Cool/Temperate – chives, coriander, Chinese parsley, dill, fennel, horseradish, oregano, parsley, sage.

SOIL AND LAWN UPDATE

AUGUST IS A GOOD MONTH TO WORK ON YOUR SOIL

Turn handfuls of Organic Xtra into new garden beds to prepare the ground for new plantings. The potassium sulphate in Organic Xtra will ensure a spectacular display of flowers over the next few months. Keep beds well weeded or mulched, and ensure adequate water is given during this vital growing period.  Gain long-term weed control by adding compost to garden beds to improve soil condition and stifle weed seedlings.

PROGRESS IN YOUR VEGGIE PATCH

“Winter” means different things to different people – it all depends on where you live!

In areas where night time temperatures may drop to 8 degrees C or lower and where the soil is also cold (15 deg C or less) sowing and planting of new crops into the garden is generally not recommended.  When the soil is cold, sap flow in plants is sluggish, roots take up minimal moisture and nutrients and growth slows right down.  Seeds will not germinate until the soil warms again in spring, and young seedlings may succumb to the cold before they have a chance to acclimatise and start growing.  Mid-year in the south is mostly about harvesting the traditional winter crops while waiting for the weather to warm up in spring for the sowing and planting of summer vegetables.

In the warmer and tropical regions of Australia, temperatures during the day may range from the low to high 20s and even though nights may be chilly (below 10 in some parts), soils absorb heat from the sun during the day and retain most of that warmth overnight.  That’s good news for those wanting to grow vegetables and herbs year-round!

 

 

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WHAT TO HARVEST

Brussel Sprouts, Celeriac, Fennel, Grapefruit, Leeks, Lemons, Limes, Parsnips, Pomegranates, Strawberries

 

PLANT OF THE MONTH

Lavender

Botanical name: Lavandula
Colour: Purple

Lavenders are great for water-wise gardeners. They thrive in well-drained parts of the garden, and only require minimal watering. Lavenders cope well in exposed, sunny, open positions and grow to one-metre, bun-shaped balls. They flower prolifically in winter, they respond well to pruning and can grow abnormally tall due to lack of light.  Prune well twice a year after flowering to cut back, followed by a fertiliser, to encourage quick re-growth.

NEWS FROM THE FARM

Most of the Australian Asparagus ferns are grown under temperate climate conditions of the Mornington Peninsula in Victoria both to the local Australian market and for overseas to Japan, China, Korea and Singapore.

Asparagus seeds are planted in the nursery in September. Each seed creates about three crowns, which are split in May and dipped in fungicides and refrigerated and then are planted out in September.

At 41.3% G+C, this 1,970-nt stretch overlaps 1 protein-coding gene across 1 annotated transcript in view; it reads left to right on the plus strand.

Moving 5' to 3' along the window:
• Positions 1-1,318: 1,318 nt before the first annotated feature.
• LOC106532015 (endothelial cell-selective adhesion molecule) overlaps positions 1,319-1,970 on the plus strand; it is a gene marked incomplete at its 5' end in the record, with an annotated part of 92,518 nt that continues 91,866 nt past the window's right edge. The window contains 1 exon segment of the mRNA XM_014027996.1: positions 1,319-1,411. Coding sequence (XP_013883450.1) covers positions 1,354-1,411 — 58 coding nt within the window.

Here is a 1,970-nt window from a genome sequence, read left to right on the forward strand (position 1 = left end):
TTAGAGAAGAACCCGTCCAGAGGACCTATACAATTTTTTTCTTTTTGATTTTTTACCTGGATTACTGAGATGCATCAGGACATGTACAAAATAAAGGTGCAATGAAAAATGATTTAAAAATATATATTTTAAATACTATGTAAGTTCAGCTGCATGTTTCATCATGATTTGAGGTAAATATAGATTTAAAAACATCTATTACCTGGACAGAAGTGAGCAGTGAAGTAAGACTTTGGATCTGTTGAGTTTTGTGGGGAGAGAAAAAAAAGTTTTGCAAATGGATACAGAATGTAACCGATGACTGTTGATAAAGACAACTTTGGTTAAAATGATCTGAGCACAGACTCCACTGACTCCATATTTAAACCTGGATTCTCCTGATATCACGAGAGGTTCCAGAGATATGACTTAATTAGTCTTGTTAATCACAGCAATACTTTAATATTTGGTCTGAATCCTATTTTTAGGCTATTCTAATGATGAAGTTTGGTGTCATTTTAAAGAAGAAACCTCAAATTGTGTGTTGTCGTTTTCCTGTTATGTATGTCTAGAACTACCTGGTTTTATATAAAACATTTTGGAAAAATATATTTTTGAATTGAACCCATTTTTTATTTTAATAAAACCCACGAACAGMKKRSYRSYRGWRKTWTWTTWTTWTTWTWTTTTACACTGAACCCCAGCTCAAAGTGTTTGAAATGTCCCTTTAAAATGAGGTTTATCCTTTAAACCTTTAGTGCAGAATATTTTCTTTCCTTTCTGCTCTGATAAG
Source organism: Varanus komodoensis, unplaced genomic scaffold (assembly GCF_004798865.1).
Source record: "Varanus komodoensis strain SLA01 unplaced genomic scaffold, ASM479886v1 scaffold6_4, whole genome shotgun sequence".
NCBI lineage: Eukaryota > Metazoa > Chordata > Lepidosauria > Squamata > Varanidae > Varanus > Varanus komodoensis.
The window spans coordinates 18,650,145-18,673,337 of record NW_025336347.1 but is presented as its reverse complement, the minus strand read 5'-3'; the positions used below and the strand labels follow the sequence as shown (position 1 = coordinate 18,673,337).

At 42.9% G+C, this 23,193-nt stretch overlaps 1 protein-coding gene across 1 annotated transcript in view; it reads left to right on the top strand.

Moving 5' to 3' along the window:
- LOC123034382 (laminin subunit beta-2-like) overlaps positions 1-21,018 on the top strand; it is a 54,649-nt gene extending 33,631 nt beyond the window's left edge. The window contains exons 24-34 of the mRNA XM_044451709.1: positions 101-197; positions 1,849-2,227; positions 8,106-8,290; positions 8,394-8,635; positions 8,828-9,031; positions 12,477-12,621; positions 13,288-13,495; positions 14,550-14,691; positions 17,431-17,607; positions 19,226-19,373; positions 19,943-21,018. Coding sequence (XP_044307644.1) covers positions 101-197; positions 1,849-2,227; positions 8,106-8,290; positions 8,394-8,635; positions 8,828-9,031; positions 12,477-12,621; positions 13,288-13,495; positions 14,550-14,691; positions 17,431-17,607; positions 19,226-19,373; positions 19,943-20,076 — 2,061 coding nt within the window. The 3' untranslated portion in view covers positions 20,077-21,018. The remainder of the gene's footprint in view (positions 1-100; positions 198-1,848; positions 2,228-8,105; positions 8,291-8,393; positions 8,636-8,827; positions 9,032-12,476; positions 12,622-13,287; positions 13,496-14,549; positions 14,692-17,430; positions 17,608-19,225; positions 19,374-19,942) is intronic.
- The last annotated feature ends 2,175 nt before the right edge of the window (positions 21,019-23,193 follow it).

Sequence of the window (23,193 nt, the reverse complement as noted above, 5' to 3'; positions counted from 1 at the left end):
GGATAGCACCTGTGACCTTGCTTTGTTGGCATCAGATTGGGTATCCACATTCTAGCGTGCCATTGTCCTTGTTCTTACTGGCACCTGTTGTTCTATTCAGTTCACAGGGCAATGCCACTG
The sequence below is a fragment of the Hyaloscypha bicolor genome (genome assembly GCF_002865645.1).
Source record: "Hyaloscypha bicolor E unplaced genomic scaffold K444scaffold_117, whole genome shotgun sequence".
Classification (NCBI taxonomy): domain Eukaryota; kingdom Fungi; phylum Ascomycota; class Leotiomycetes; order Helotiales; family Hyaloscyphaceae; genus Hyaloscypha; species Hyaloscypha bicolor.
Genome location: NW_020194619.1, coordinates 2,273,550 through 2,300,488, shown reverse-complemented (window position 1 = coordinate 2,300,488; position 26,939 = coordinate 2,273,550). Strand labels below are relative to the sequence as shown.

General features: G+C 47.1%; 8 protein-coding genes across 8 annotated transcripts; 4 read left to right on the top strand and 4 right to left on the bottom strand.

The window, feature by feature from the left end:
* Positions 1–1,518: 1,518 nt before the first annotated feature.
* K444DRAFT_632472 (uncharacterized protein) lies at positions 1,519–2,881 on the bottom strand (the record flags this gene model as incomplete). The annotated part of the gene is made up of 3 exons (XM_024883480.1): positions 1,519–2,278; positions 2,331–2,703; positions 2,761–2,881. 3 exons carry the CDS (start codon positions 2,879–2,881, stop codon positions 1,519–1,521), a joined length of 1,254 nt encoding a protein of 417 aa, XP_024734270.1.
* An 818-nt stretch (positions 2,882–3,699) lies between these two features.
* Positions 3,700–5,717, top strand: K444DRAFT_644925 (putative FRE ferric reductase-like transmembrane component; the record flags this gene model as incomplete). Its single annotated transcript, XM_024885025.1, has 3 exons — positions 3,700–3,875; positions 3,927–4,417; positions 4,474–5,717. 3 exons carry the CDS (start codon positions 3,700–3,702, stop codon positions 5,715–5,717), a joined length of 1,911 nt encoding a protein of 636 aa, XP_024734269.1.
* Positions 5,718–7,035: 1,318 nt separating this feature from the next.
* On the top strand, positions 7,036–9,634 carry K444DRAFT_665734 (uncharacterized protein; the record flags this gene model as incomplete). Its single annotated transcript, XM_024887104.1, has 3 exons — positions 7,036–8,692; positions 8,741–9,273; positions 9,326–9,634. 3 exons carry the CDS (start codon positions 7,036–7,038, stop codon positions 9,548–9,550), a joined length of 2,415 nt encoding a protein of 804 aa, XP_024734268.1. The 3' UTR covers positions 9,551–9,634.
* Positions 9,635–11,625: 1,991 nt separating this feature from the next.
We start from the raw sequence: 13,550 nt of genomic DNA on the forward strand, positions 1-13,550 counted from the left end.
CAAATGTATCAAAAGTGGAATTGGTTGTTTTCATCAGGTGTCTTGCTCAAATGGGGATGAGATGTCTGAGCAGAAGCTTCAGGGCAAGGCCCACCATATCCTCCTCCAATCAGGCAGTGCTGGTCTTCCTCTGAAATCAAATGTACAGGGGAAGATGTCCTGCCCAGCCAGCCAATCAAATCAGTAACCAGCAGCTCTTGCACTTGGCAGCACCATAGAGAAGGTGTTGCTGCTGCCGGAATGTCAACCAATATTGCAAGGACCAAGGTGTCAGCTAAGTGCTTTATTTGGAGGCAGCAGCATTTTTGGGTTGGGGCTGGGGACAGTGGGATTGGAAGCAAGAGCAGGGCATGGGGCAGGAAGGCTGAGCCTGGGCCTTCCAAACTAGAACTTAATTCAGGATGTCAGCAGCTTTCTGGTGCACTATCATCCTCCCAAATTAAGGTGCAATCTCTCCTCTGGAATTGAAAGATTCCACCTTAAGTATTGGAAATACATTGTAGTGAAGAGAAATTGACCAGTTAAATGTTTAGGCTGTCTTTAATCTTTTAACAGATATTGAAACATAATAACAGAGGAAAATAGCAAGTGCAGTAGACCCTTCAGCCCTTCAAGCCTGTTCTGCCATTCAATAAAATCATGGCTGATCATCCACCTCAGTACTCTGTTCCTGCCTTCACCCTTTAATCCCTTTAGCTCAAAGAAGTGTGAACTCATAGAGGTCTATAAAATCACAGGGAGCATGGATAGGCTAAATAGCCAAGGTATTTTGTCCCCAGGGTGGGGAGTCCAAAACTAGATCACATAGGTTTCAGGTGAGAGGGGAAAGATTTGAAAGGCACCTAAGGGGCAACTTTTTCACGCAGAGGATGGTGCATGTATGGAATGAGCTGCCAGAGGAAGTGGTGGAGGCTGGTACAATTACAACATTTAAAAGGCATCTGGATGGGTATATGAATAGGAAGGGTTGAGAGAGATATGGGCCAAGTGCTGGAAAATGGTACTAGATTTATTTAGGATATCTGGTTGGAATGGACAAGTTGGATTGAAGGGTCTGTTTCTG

The second year of growth sees a small quantity of asparagus harvested, but full production is in the third year, for about 10 weeks in spring, finishing in mid-December.

Organic pellets are incorporated at this point at the end of the season at bed forming. Alternatively organic pellets are also applied in June through mid-growth in form of  side dressing.

 

WHAT TO PLANT

Tropical – alyssum, begonia, calendula, carnation, cosmos, everlasting daisy, petunia, marigold, phlox, portulaca, salvia, sunflower.
Sub Tropical – cornflower, dianthus, foxglove, lobelia, marigold, nasturtium, nemesia, pansy, petunia, snapdragon, strawflower, viola.
Cool/Temperate – dianthus, lobelia, marigold, portulaca, candytuft, delphinium, godetia, hollyhock, lupin, nigella, poppy, schizanthus, sweet pea.


SOIL AND LAWN UPDATE

Love your lawn in winter!!

During July your lawn needs as much sunlight as possible. Make sure that leaves dropped from deciduous trees and lawn clippings are kept to an absolute minimum. During the cooler months, grass grows much slower, so it’s a good idea to raise your cutting height a little so as not to damage it, and to keep soil warm. Fertilise with a light dose of Ec88s and Qld Organics Dolomite, water in well.

 

PROGRESS IN YOUR VEGGIE PATCH

Winter is really the only time of the year when the garden actually hits cruise control. There is little watering to do, or pests to bother your veggies, it is simply nature and your garden infrastructure playing pivotal roles.

The cool season in Australia rarely brings damaging frosts and snow and in fact, some vegetables don’t mind a little crispness in the air.  Our climate means that at any moment you can pick up a container, fill it up with good quality potting mix and plonk in a few salad greens. A month later and you’re picking fresh salads, rather than from a plastic bucket at the supermarket. Root vegetables actually develop their flavour in the winter air. Frosty nights and cool crisp days help to convert starches into sugars, turning earthy lumps of nutrition, into beautiful sweet tasting earthy lumps of nutrition.  So, what are you waiting for?!